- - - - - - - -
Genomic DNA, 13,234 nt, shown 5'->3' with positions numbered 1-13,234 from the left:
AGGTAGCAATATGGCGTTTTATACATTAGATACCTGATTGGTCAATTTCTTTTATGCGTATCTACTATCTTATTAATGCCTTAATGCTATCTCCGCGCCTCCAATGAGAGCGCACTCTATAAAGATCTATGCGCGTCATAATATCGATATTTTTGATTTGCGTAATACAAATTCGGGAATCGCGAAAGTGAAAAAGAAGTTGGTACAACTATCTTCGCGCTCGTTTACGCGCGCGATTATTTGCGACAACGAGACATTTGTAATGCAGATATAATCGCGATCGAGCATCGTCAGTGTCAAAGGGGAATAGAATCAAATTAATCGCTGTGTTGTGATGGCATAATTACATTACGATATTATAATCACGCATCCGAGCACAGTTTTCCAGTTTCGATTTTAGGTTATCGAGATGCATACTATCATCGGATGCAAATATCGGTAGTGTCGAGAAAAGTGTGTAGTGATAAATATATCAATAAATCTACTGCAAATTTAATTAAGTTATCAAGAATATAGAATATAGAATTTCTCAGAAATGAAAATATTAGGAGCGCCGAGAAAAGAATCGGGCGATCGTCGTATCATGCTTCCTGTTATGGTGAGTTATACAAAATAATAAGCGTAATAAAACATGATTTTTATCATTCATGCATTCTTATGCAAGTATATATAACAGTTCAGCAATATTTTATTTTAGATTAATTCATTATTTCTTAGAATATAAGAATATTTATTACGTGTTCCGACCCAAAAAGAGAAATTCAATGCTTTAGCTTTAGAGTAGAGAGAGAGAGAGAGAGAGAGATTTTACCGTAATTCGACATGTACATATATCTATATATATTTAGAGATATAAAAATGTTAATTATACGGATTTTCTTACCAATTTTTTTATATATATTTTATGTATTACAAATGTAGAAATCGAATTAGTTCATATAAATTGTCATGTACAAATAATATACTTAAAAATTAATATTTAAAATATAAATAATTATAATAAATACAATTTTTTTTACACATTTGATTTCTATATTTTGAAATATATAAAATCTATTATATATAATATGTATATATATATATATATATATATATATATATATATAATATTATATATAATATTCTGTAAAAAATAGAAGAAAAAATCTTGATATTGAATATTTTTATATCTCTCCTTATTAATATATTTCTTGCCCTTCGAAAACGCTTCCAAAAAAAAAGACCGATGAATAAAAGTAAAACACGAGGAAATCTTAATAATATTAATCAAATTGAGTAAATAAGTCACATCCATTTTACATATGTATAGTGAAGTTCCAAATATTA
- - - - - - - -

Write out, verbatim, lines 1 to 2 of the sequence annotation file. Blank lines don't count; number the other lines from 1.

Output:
Genomic DNA, 13,234 nt, shown 5'->3' with positions numbered 1-13,234 from the left:
AGGTAGCAATATGGCGTTTTATACATTAGATACCTGATTGGTCAATTTCTTTTATGCGTATCTACTATCTTATTAATGCCTTAATGCTATCTCCGCGCCTCCAATGAGAGCGCACTCTATAAAGATCTATGCGCGTCATAATATCGATATTTTTGATTTGCGTAATACAAATTCGGGAATCGCGAAAGTGAAAAAGAAGTTGGTACAACTATCTTCGCGCTCGTTTACGCGCGCGATTATTTGCGACAACGAGACATTTGTAATGCAGATATAATCGCGATCGAGCATCGTCAGTGTCAAAGGGGAATAGAATCAAATTAATCGCTGTGTTGTGATGGCATAATTACATTACGATATTATAATCACGCATCCGAGCACAGTTTTCCAGTTTCGATTTTAGGTTATCGAGATGCATACTATCATCGGATGCAAATATCGGTAGTGTCGAGAAAAGTGTGTAGTGATAAATATATCAATAAATCTACTGCAAATTTAATTAAGTTATCAAGAATATAGAATATAGAATTTCTCAGAAATGAAAATATTAGGAGCGCCGAGAAAAGAATCGGGCGATCGTCGTATCATGCTTCCTGTTATGGTGAGTTATACAAAATAATAAGCGTAATAAAACATGATTTTTATCATTCATGCATTCTTATGCAAGTATATATAACAGTTCAGCAATATTTTATTTTAGATTAATTCATTATTTCTTAGAATATAAGAATATTTATTACGTGTTCCGACCCAAAAAGAGAAATTCAATGCTTTAGCTTTAGAGTAGAGAGAGAGAGAGAGAGAGAGATTTTACCGTAATTCGACATGTACATATATCTATATATATTTAGAGATATAAAAATGTTAATTATACGGATTTTCTTACCAATTTTTTTATATATATTTTATGTATTACAAATGTAGAAATCGAATTAGTTCATATAAATTGTCATGTACAAATAATATACTTAAAAATTAATATTTAAAATATAAATAATTATAATAAATACAATTTTTTTTACACATTTGATTTCTATATTTTGAAATATATAAAATCTATTATATATAATATGTATATATATATATATATATATATATATATATATATAATATTATATATAATATTCTGTAAAAAATAGAAGAAAAAATCTTGATATTGAATATTTTTATATCTCTCCTTATTAATATATTTCTTGCCCTTCGAAAACGCTTCCAAAAAAAAAGACCGATGAATAAAAGTAAAACACGAGGAAATCTTAATAATATTAATCAAATTGAGTAAATAAGTCACATCCATTTTACATATGTATAGTGAAGTTCCAAATATTA